In a word, the future of computer science is promising.
In a few more words, the future of computer science is promising, but with challenges to overcome.
Let’s talk about those challenges. Recently, a swath of tech companies implemented a hiring freeze in response to chilling markets. Others took a step further and slashed positions entirely. Add to the mix the (potentially) growing threat of AI. Perennially, coders and programmers worry that AI will take over their jobs, generating programs and parameters with the click of a button. Plus, a surge of no-code products aimed at non-experts has gained popularity.
A computer science degree used to mean a six-figure salary and guaranteed career prospects. Now that the tech bubble seems to have shrunk (if not yet popped), AI is looming, and no-code is more popular than ever, what does that mean for the future of computer science? Will there still be computer science jobs in the future? If it’s still present, how will computer science change in the future?
🔗 The future of computer science as a degree choice
If you’re a soon-to-be computer science student, your main question is: what’s the future for CS students? Is CS still worth doing as a degree?
In my humble opinion, yes. A computer science education is no longer just a gateway to a computer science job. Just like knowing how to balance a budget or cook a fried egg, computer science is slowly becoming an integral part of the world around us.
Is it necessary to know how algorithms work? Sometimes. But even if you aren’t writing algorithms for a living, it’s still massively helpful, and I wouldn’t be surprised if it became necessary in the future. A computer science degree teaches you other things worth knowing: the hardware behind computers, and an understanding of a wide variety of coding languages and their methodologies. When I worked in customer success or marketing, both very “soft” jobs, having this experience was a massive boon to my career.
Every company will have some kind of tech core in the future. Getting a CS degree will be useful in any field.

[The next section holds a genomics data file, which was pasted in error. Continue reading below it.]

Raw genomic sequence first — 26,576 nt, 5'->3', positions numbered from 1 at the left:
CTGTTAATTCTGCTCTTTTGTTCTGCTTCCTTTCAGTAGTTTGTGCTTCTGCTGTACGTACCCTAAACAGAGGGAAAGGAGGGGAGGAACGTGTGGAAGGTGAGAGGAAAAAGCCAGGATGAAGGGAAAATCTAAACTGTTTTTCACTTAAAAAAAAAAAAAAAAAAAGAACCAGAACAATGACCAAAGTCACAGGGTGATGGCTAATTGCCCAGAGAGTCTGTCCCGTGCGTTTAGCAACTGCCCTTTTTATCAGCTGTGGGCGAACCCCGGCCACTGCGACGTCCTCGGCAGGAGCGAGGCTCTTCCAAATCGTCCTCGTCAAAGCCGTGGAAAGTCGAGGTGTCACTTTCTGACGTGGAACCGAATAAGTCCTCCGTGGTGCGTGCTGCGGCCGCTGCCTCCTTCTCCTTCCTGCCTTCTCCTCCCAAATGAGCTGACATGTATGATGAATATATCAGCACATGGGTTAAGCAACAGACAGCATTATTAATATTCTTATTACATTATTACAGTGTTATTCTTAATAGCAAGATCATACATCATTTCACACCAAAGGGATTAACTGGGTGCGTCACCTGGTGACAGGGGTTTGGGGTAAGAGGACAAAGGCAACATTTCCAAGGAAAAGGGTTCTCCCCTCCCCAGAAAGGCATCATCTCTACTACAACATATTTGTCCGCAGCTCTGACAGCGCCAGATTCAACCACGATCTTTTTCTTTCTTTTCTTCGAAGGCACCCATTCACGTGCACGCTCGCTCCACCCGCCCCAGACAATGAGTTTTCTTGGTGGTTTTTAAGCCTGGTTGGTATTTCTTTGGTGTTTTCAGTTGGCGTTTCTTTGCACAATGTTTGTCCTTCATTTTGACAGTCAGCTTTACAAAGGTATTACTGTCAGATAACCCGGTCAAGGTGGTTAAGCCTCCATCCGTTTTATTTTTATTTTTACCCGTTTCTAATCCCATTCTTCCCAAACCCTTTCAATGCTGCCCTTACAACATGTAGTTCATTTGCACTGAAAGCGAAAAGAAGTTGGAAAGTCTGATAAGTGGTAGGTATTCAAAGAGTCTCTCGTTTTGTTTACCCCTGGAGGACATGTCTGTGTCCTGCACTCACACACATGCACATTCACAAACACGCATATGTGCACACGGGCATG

Now, computer science is still a tough degree. But its future is as solid as ever. With only a 5% unemployment rate and the 4th highest median starting salary, it’s still a great choice for anyone who leans toward math and analytics.
The main thing worth noting is that while a computer science degree is a solid bet for the future, it’s no longer the only path to the future. As async computer science boot camps become more comprehensive and degrees become more expensive, there may reach a point at which it’s best to learn computer science by yourself without relying on a university degree. After all, over 30% of computer scientists today don’t even have a Bachelor’s degree.
🔗 The future of computer science as a career
Whether or not you decide to clinch a computer science degree, you probably want to be sure about computer science’s future as a career.
Frankly, every field experiences job uncertainty. Computer science careers aren’t immune. Look at journalism - these folks, despite being exquisitely qualified, face layoffs and pivots pretty much every month. In chilly markets, computer science is better off than most career tracks.
However, even with freezes and layoffs and potential AI replacements, there are still 700,000 open computer science jobs. And as of August 2022, only 5% of high school students study computer science every year. In other words, the high demand and low supply of computer scientists is still a problem for companies worldwide. Computer scientists are not immune to career troubles, but they’re a heck of a lot more resilient to employment market wobbles and misfires than most other professionals.